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Local charity awarded for its commitment to outdoor learning and sustainable practices.

The annual Yorkshire in Bloom competition saw businesses, charitable organisations and communities unite to make a positive and lasting improvement to their local environment for the benefit of local people. The regional event represents the RHS Britain in Bloom campaign that is organised by the Royal Horticultural Society, with a Hull-based participant being CASE Training Services.

The trainees and team members at CASE were delighted to find that they had won Gold, for the Charities category, at this year’s Yorkshire in Bloom event. They were also presented with a Discretionary Award for Best Supported Learning Project, which was a surprise and a real honour.

The Yorkshire in Bloom judges gave glowing feedback in response to the organisation’s ongoing commitment to green learning: “They garden in a sustainable manner and actively encourage wildlife. There is a huge and infectious enthusiasm for the garden from staff and students alike.”

CASE is a registered charity that provides training and support for adults with learning disabilities. During the pandemic, the opportunity was taken to amalgamate its four GROW allotments to create a large, integrated site where trainees can plant, nurture and harvest fresh fruits and vegetables, as well as a wide range of plants and flowers. Everything is grown from seed where possible and a team of eight trainees work alongside two staff members to maintain and continuously improve the allotment, which includes creating artwork to further brighten the surroundings.

Mark Cooke, General Manager at CASE, said: “GROW provides easy and engaging sessions in gardening for adults with learning disabilities. Our patches are dedicated to flowers, fruit trees, vegetable patches and beehives with honey cultivation, which as well as being relaxing and educational also helps to stock our kitchen. The purpose-built outdoor classroom ensures that our learning provision is dynamic, diverse and therapeutic to the mind, body and soul.”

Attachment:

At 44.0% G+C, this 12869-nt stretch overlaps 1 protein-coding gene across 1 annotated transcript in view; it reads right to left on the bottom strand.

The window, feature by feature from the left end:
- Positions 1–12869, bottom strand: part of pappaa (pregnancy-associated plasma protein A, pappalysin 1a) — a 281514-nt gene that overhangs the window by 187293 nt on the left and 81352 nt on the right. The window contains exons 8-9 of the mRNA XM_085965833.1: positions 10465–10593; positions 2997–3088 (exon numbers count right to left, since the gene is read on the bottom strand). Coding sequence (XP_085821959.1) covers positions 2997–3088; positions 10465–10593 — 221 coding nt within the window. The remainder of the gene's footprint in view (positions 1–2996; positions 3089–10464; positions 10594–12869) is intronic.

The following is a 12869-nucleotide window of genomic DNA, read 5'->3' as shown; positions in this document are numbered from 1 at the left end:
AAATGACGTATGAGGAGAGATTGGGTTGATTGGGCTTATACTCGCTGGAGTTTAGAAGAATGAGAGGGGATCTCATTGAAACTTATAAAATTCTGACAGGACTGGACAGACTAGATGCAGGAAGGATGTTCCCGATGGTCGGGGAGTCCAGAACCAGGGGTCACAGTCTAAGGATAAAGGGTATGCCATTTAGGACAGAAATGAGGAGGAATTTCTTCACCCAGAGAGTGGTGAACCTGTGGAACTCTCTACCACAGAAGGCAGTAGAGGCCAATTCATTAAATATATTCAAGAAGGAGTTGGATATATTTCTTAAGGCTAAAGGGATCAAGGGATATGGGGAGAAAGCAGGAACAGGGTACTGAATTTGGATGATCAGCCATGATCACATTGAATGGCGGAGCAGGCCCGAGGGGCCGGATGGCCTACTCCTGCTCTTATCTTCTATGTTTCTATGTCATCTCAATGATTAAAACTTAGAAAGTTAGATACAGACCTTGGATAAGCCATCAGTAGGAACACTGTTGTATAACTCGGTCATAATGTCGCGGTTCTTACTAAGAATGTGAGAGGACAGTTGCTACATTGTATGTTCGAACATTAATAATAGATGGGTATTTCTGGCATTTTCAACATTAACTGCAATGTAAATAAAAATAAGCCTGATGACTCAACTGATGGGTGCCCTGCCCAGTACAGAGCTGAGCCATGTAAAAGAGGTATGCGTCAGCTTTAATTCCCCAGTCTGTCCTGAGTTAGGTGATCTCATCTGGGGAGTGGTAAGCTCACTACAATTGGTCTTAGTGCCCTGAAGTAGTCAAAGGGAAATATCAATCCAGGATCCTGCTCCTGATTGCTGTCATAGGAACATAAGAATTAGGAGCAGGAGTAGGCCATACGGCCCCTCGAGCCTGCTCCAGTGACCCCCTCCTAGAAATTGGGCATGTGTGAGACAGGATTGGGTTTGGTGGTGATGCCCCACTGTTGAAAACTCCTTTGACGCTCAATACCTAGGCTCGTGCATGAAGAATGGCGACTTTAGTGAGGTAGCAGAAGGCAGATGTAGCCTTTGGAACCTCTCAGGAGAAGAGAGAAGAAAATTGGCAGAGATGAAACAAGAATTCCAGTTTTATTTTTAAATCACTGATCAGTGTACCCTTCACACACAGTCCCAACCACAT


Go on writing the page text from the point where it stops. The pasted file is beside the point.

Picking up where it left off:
Trainees are also taught about upcycling, protecting wildlife, self-sufficiency and how to make the allotment an important part of the city’s wider ecosystem, simultaneously reducing the charity’s carbon footprint. The site has solar panels on the classroom roof, a rainwater collection system, and even a compost toilet that transforms human waste into plant food. Led by Sally and Brenda, GROW at CASE also runs a sponsorship programme, offering local businesses the chance to boost their corporate social responsibility strategies by sponsoring a raised bed of flowers, fruit or vegetables.

Mark added: “We’re over the moon that the hard work, creativity and caring nature of our trainees has been recognised once again by Yorkshire in Bloom. Winning a Gold Award in this year’s competition reflects their commitment to independent living and supporting the environment in multiple ways.”

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